Mermaids are legendary figures found in cultures around the world. They are frequent features in literature, art and film. Water faeries are important in many cultures, including ancient myths of Greece, Rome, Celtic regions, Russia, and more.
In Slavic countries water faeries similar to mermaids are called Rusalka, or in the plural Rusalki (or alternately Rusalky). These water faerie women are related to the Vila. They lure men into the water in order to drown them. This makes them seem like horrifying sirens, but in certain tellings they can only lure men who would be unfaithful, or who are abusive. They are like Vila in this way, they are protectors of women and nature!
In medieval France there is the legendary water faery Melusine (I have already written a whole post on her for anyone interested). She is believed to be a faerie ancestress of many noble houses in Europe! She was a water faerie who asked her human husband to never see her on Saturday’s and when he betrayed her trust he found her to have the tail of a fish or serpent! She leaves him upon learning of his betrayal of her trust.
In ancient Greece and Rome Aphrodite, and her Roman counterpart Venus, were seen as leaders of mermaids. Aphrodite had much connection to water faeries because she was in fact born of the water! The name Aphrodite translates roughly into “foam born.”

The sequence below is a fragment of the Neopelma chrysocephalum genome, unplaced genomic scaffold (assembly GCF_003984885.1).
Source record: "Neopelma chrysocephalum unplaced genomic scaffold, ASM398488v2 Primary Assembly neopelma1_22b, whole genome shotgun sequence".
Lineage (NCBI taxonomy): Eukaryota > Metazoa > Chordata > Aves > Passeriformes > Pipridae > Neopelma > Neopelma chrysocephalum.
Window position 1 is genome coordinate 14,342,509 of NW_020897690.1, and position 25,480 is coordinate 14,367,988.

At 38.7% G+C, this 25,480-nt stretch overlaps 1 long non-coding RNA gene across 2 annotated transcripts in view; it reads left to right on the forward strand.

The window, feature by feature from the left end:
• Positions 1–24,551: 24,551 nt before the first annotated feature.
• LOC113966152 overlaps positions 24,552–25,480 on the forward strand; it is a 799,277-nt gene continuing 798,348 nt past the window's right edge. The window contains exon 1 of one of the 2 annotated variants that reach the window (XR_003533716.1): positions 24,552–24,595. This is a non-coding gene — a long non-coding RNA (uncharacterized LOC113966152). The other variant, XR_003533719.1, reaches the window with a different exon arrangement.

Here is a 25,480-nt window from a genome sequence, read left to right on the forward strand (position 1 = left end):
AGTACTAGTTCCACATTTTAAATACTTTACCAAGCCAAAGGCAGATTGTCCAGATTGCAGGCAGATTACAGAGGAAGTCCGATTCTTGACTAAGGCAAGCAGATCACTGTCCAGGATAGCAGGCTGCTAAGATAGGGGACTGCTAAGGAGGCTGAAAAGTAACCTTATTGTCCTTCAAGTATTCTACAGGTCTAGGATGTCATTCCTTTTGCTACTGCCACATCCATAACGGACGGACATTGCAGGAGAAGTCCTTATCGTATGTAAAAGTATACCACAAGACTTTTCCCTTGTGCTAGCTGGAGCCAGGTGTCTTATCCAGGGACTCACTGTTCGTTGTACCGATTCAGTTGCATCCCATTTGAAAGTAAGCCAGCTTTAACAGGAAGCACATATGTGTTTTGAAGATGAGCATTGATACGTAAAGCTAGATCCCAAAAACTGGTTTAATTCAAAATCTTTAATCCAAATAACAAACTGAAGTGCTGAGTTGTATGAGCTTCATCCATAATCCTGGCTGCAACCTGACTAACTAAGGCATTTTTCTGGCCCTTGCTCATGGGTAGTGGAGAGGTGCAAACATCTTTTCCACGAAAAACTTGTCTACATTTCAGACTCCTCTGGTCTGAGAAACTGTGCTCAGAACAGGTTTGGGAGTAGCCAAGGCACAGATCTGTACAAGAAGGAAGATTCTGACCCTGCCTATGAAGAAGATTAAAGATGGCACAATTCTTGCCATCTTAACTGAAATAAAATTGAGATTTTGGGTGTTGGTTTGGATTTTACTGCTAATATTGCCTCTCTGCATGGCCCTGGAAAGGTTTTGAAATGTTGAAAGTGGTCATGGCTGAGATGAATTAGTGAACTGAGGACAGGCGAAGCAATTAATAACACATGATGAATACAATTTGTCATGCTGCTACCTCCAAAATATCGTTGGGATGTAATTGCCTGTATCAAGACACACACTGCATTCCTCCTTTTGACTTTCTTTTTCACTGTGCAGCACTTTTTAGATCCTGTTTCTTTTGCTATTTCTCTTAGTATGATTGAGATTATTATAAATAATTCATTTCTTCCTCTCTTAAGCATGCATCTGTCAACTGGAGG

Mermaid sightings abounded for centuries, and in the modern day it is believed that many of these sailors were in fact seeing manatees not mermaids! A boatload of lusty lads mistaking sea cows for fishtailed maidens is an entertaining image that’s for sure!
Tales of Sirens luring men into a watery grave have been around since ancient times. Although the original sirens of Homer’s Odyssey were actually half bird women, not half fish, we remember later incarnations of mermaidenly sirens! Of course not all mermaids wished death to sailors.
Probably the most famous of all mermaids is the one created by Danish fairytale author Hans Christian Andersen! The Little Mermaid tells the tale of a young mermaid who makes a deal with a sea witch to gain legs in order to make a human prince fall in love with her, and thus also become human and gain a soul. In the original tale (unlike the Disney film) the mermaid feels physical pain of knives cutting into her feet with each step, and she loses her prince to another, in the end dying and turning into sea foam. She does though get a chance to gain a soul thanks to her sacrifice. Copenhagen even has a famous statue commemorating the mermaid invented by their famous son Andersen!
Note on Image: The image at the top of the post is A Mermaid by John William Waterhouse. I found the image on https://www.royalacademy.org.uk/.
- Fairies: the Myths, Legends, & Lore by Skye Alexander
- Mermaids: the Myths, Legends, & Lore by Skye Alexander
- The Mermaid Handbook: An Alluring Treasury of Literature, Lore, Art, Recipes, and Projects by Carolyn Turgeon